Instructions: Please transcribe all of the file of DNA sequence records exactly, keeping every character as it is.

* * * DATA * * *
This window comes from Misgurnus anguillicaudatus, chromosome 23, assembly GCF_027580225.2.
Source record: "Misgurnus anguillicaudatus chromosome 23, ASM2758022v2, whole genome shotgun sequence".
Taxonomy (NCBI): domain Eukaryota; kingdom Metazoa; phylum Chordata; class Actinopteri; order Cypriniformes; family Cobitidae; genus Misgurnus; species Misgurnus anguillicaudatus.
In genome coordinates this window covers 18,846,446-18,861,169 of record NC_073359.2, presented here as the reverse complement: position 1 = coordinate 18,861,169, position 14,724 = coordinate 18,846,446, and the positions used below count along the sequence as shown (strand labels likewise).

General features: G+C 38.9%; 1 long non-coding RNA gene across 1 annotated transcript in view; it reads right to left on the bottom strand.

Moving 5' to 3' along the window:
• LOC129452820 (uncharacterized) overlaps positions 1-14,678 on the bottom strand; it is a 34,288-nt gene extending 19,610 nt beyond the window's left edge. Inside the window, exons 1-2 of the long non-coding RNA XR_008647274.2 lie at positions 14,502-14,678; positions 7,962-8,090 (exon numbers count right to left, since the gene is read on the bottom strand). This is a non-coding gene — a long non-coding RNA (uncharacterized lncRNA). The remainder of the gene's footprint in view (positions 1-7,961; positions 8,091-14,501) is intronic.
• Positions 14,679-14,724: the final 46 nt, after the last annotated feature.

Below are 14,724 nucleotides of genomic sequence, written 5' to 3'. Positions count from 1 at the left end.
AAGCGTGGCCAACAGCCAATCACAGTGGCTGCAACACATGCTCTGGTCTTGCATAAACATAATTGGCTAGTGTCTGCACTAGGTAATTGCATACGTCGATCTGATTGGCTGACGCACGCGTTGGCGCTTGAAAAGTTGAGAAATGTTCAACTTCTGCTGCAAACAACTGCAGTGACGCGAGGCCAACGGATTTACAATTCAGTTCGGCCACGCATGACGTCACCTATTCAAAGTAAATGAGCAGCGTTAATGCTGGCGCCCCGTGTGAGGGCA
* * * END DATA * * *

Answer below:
This window comes from Misgurnus anguillicaudatus, chromosome 23, assembly GCF_027580225.2.
Source record: "Misgurnus anguillicaudatus chromosome 23, ASM2758022v2, whole genome shotgun sequence".
Taxonomy (NCBI): domain Eukaryota; kingdom Metazoa; phylum Chordata; class Actinopteri; order Cypriniformes; family Cobitidae; genus Misgurnus; species Misgurnus anguillicaudatus.
In genome coordinates this window covers 18,846,446-18,861,169 of record NC_073359.2, presented here as the reverse complement: position 1 = coordinate 18,861,169, position 14,724 = coordinate 18,846,446, and the positions used below count along the sequence as shown (strand labels likewise).

General features: G+C 38.9%; 1 long non-coding RNA gene across 1 annotated transcript in view; it reads right to left on the bottom strand.

Moving 5' to 3' along the window:
• LOC129452820 (uncharacterized) overlaps positions 1-14,678 on the bottom strand; it is a 34,288-nt gene extending 19,610 nt beyond the window's left edge. Inside the window, exons 1-2 of the long non-coding RNA XR_008647274.2 lie at positions 14,502-14,678; positions 7,962-8,090 (exon numbers count right to left, since the gene is read on the bottom strand). This is a non-coding gene — a long non-coding RNA (uncharacterized lncRNA). The remainder of the gene's footprint in view (positions 1-7,961; positions 8,091-14,501) is intronic.
• Positions 14,679-14,724: the final 46 nt, after the last annotated feature.

Below are 14,724 nucleotides of genomic sequence, written 5' to 3'. Positions count from 1 at the left end.
AAGCGTGGCCAACAGCCAATCACAGTGGCTGCAACACATGCTCTGGTCTTGCATAAACATAATTGGCTAGTGTCTGCACTAGGTAATTGCATACGTCGATCTGATTGGCTGACGCACGCGTTGGCGCTTGAAAAGTTGAGAAATGTTCAACTTCTGCTGCAAACAACTGCAGTGACGCGAGGCCAACGGATTTACAATTCAGTTCGGCCACGCATGACGTCACCTATTCAAAGTAAATGAGCAGCGTTAATGCTGGCGCCCCGTGTGAGGGCA